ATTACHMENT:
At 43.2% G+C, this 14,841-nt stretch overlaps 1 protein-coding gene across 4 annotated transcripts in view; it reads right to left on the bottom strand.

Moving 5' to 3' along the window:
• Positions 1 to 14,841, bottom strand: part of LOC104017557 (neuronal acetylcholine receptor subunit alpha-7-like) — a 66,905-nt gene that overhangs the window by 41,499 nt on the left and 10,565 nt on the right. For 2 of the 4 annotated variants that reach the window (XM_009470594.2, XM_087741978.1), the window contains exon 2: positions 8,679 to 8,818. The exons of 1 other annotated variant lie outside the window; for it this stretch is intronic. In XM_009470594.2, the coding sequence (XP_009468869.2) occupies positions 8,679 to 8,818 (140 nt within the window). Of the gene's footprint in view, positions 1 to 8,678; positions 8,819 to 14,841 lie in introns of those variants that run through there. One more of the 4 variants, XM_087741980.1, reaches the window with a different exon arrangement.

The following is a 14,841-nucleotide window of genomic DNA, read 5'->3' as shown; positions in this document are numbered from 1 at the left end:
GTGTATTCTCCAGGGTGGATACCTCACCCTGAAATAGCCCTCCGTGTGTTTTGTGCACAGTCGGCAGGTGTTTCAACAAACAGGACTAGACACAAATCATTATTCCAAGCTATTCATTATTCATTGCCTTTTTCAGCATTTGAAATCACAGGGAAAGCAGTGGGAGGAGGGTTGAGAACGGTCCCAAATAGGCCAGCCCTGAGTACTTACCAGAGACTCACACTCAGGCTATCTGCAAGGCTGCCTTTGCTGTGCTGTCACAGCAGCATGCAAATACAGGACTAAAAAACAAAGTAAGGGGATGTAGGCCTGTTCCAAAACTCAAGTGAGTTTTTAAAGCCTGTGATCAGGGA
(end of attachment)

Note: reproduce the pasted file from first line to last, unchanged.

At 43.2% G+C, this 14,841-nt stretch overlaps 1 protein-coding gene across 4 annotated transcripts in view; it reads right to left on the bottom strand.

Moving 5' to 3' along the window:
• Positions 1 to 14,841, bottom strand: part of LOC104017557 (neuronal acetylcholine receptor subunit alpha-7-like) — a 66,905-nt gene that overhangs the window by 41,499 nt on the left and 10,565 nt on the right. For 2 of the 4 annotated variants that reach the window (XM_009470594.2, XM_087741978.1), the window contains exon 2: positions 8,679 to 8,818. The exons of 1 other annotated variant lie outside the window; for it this stretch is intronic. In XM_009470594.2, the coding sequence (XP_009468869.2) occupies positions 8,679 to 8,818 (140 nt within the window). Of the gene's footprint in view, positions 1 to 8,678; positions 8,819 to 14,841 lie in introns of those variants that run through there. One more of the 4 variants, XM_087741980.1, reaches the window with a different exon arrangement.

The following is a 14,841-nucleotide window of genomic DNA, read 5'->3' as shown; positions in this document are numbered from 1 at the left end:
GTGTATTCTCCAGGGTGGATACCTCACCCTGAAATAGCCCTCCGTGTGTTTTGTGCACAGTCGGCAGGTGTTTCAACAAACAGGACTAGACACAAATCATTATTCCAAGCTATTCATTATTCATTGCCTTTTTCAGCATTTGAAATCACAGGGAAAGCAGTGGGAGGAGGGTTGAGAACGGTCCCAAATAGGCCAGCCCTGAGTACTTACCAGAGACTCACACTCAGGCTATCTGCAAGGCTGCCTTTGCTGTGCTGTCACAGCAGCATGCAAATACAGGACTAAAAAACAAAGTAAGGGGATGTAGGCCTGTTCCAAAACTCAAGTGAGTTTTTAAAGCCTGTGATCAGGGA